As the second International Conference on ‘Asian Nuclear Prospects’ ended here near Kalpakkam late Wednesday evening, the US nuclear experts argued for keeping options open on nuclear fuel cycles. It was in sharp contrast to “some sort of consensus” emerging among other key players on closing the “entire nuclear fuel cycle”.
Explaining the US stance, Dr Michael Goff of the Idaho National Laboratory of the US Department of Energy, said while their road map drawn up in April last year was to ensure “a very strong role for nuclear energy in the overall energy mix, we do not have to rush to make a decision on our final fuel cycle options”.
The US contention was, as elaborated by US nuclear expert David Hill in the wrap-up session chaired by former Atomic Energy Commission Chief, Dr Anil Kakodkar, based on premises like the belief of the US that in the play of market forces, the spent nuclear fuel from power reactors can be “stored safely and indefinitely”, and that natural uranium resources may not be as limited as supposed.
“So, the US has lot of time to address nuclear fuel cycle issues,” argued Hill, reiterating Dr Goff’s views.Reacting to this from the Indian side, the Bangalore-based scientist and former AEC chief Dr M R Srinivasan said when a “consensus in thinking” among major Asian countries and some European nations seemed to be emerging on a critical issue, the US holding a “different view on closing the nuclear fuel cycle is not good”.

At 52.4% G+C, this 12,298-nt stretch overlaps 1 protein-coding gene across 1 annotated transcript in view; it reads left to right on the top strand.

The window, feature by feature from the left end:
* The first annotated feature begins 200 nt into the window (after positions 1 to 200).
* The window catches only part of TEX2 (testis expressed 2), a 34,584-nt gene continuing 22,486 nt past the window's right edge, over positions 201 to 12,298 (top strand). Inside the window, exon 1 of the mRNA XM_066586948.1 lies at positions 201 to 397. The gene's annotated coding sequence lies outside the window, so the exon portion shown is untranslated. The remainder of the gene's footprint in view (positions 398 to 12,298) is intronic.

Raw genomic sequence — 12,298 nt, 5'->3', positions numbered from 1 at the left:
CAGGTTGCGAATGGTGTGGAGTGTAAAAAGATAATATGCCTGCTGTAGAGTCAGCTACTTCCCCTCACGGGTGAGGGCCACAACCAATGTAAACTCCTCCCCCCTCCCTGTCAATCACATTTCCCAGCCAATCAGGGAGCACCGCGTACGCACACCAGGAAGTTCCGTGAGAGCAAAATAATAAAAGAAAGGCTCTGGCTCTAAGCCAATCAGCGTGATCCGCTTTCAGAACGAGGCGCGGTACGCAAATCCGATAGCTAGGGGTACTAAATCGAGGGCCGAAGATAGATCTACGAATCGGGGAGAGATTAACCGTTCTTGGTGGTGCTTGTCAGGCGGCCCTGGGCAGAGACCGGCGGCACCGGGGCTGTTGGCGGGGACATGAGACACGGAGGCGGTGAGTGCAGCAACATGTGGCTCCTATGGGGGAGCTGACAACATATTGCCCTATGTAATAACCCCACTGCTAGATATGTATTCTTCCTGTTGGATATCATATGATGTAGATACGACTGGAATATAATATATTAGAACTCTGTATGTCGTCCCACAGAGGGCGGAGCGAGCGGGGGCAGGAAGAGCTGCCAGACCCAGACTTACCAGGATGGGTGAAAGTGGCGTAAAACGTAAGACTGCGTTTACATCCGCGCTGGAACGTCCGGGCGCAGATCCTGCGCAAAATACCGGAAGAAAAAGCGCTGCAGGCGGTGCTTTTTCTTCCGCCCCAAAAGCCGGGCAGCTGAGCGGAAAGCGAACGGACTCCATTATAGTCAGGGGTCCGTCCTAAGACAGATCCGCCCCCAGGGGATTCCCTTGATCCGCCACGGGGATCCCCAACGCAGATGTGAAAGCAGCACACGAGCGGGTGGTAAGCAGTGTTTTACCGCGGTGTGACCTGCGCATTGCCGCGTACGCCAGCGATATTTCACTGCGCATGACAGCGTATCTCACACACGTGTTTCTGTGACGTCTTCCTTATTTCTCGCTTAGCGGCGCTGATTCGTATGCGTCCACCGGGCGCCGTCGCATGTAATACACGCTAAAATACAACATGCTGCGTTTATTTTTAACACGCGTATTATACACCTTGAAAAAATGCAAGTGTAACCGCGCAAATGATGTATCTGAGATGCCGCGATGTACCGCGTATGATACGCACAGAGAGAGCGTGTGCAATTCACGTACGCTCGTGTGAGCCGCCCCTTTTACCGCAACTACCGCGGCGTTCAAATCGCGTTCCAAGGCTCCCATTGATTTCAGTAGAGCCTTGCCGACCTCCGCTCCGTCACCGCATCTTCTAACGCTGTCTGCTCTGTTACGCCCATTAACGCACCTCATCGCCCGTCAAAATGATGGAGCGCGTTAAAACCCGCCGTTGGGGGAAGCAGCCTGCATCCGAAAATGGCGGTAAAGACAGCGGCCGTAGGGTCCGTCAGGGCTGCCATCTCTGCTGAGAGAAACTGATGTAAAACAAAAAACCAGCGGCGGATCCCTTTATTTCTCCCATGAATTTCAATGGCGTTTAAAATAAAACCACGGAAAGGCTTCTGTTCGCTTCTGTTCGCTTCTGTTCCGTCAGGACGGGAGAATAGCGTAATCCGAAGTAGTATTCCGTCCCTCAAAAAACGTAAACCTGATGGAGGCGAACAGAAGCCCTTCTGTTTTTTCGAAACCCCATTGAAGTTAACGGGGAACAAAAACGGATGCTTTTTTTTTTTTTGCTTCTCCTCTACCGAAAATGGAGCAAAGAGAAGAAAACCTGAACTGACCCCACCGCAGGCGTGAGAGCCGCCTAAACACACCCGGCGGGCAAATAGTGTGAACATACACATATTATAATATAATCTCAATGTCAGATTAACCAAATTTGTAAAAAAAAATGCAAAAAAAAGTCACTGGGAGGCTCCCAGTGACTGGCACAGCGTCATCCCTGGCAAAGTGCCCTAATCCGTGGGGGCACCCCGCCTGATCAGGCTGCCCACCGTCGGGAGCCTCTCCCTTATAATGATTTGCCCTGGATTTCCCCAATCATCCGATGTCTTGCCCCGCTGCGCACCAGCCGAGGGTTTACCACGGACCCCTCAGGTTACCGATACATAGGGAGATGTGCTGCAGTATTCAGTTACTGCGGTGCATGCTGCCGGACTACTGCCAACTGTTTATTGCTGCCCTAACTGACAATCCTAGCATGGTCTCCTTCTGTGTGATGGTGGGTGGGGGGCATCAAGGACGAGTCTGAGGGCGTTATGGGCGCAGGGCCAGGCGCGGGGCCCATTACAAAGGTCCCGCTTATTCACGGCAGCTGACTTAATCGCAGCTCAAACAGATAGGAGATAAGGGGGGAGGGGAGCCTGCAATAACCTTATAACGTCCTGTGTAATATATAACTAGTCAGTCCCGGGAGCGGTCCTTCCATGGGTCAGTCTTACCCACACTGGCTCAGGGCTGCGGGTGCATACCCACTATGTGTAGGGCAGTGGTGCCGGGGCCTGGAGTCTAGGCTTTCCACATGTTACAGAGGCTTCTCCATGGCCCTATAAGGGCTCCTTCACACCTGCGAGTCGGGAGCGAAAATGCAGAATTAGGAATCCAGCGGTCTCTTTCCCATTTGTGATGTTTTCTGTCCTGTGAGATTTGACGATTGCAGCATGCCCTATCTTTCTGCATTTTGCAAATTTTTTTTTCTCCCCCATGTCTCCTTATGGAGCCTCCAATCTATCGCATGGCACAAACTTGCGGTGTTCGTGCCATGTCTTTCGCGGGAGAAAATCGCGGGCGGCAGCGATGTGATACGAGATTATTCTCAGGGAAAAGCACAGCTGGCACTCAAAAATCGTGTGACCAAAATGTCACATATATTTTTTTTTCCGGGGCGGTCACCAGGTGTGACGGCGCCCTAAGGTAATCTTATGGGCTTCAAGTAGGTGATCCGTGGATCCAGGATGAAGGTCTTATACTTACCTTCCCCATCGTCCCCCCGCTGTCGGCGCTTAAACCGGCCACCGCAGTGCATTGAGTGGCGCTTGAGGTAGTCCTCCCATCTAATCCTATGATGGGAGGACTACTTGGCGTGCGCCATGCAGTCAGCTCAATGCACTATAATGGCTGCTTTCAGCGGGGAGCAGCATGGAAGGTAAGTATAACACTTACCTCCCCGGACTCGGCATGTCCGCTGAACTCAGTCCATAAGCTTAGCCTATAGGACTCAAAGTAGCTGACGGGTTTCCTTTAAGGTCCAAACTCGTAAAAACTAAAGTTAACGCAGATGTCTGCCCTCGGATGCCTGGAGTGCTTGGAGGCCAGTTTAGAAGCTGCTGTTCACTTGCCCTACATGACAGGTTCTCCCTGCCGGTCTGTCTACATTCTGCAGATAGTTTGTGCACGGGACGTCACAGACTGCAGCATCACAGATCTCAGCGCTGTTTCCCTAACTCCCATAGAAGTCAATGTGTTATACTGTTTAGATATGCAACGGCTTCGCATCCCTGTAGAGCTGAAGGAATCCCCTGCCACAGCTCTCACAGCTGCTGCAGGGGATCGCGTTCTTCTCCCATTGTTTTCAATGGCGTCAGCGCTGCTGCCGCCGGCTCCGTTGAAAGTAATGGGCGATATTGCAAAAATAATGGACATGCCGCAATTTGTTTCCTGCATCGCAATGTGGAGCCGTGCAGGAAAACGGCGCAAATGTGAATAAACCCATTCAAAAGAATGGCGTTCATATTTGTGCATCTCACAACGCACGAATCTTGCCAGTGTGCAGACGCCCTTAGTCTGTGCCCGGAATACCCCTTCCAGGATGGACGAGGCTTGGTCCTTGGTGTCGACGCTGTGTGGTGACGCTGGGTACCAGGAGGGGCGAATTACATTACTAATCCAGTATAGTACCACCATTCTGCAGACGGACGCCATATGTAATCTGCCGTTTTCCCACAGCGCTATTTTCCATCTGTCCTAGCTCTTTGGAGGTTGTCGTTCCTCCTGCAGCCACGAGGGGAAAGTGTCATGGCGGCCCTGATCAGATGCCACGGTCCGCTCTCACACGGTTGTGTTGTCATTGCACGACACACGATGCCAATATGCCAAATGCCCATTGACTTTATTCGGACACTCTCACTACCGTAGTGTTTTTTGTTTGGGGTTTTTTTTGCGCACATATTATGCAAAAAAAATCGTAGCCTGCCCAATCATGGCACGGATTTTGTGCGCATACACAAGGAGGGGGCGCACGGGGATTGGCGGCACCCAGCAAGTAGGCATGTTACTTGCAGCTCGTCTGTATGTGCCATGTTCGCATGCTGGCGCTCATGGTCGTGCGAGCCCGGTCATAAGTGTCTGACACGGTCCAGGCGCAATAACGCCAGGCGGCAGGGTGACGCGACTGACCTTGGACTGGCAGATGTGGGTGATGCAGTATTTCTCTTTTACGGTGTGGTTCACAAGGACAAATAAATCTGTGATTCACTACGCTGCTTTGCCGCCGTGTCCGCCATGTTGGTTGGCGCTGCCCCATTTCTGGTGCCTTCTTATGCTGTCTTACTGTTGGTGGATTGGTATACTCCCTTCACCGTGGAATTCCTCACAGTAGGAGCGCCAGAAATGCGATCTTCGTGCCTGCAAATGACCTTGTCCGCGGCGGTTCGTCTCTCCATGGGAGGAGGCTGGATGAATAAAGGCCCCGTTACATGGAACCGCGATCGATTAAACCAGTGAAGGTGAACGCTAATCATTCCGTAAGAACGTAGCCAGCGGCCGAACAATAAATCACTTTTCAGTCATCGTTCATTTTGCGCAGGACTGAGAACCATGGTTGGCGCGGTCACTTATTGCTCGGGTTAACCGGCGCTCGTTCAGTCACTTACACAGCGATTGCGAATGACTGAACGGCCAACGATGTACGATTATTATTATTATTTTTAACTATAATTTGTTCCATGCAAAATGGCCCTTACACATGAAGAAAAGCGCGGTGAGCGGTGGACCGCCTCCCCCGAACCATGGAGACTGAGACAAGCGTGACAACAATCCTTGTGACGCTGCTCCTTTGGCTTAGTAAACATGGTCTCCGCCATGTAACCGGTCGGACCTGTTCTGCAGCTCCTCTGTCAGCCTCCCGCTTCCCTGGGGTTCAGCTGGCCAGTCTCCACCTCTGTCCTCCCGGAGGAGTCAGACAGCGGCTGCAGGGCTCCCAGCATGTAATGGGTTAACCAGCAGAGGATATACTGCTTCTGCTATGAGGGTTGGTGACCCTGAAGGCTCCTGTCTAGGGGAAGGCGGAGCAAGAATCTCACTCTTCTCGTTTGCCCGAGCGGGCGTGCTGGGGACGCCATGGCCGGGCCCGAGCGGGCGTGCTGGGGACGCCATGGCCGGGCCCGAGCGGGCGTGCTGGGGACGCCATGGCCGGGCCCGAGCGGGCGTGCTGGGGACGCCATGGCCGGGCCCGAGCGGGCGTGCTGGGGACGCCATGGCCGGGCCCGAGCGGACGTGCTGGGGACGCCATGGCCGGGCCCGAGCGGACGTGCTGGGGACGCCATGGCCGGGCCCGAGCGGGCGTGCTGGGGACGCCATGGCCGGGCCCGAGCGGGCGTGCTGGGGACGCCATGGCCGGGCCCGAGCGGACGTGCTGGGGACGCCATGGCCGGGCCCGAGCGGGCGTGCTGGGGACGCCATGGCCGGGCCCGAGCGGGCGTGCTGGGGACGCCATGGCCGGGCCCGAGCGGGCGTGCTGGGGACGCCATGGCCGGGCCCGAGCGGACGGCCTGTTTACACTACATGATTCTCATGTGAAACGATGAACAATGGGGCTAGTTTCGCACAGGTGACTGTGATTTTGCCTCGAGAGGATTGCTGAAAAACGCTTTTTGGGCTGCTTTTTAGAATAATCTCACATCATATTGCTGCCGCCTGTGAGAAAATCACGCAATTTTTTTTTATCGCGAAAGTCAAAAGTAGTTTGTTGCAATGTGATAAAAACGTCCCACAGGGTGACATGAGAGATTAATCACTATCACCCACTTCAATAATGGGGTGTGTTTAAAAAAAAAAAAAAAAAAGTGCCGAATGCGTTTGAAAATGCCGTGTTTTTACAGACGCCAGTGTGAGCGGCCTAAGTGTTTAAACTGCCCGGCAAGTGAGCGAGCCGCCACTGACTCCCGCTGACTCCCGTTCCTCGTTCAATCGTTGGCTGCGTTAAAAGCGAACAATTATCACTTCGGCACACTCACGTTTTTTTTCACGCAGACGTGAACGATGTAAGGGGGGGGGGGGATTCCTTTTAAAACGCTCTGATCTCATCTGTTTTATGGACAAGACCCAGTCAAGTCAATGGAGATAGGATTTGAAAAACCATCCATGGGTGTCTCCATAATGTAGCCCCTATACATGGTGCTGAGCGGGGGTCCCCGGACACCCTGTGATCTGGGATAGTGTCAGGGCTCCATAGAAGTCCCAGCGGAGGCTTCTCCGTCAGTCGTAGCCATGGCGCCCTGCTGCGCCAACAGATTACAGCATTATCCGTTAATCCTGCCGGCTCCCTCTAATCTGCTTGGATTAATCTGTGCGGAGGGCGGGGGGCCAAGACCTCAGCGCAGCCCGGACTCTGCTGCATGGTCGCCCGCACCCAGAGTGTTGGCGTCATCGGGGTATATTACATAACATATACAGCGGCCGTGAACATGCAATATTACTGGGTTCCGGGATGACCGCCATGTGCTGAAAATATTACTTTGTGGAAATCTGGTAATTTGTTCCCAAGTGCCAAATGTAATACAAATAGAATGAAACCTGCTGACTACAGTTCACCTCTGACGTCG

“The US approach troubles me, it disturbs me,” said Dr Srinivasan, adding, not everything could be left to the market forces in this area, without any commitment to sustainable development and climate change issues.
India has always taken the position, as explained by the Union Minister of State for Science and Technology, Prithivraj Chavan, that ‘fast breeder reactors’ are essential for its energy security. Also irradiated fuel should not be disposed as radioactive waste and that closing the fuel cycle “is absolutely essential for ensuring the sustainability of nuclear energy”.
Dr Anil Kakodkar, at the valedictory session, said development in nuclear energy “will take place as per national perspectives and national strategies.” It was “unfortunate” that the growth perceptions of the most developed countries in this regard “are not as large as in emerging Asian countries”.
While there appears to be a “large consensus” to move towards a closed nuclear fuel cycle in some form, Dr Kakodkar said by 2030, the uranium supply crisis “will be with us if climate change threat is real”. But “it is a matter of International politics and that is where the conflict arises”.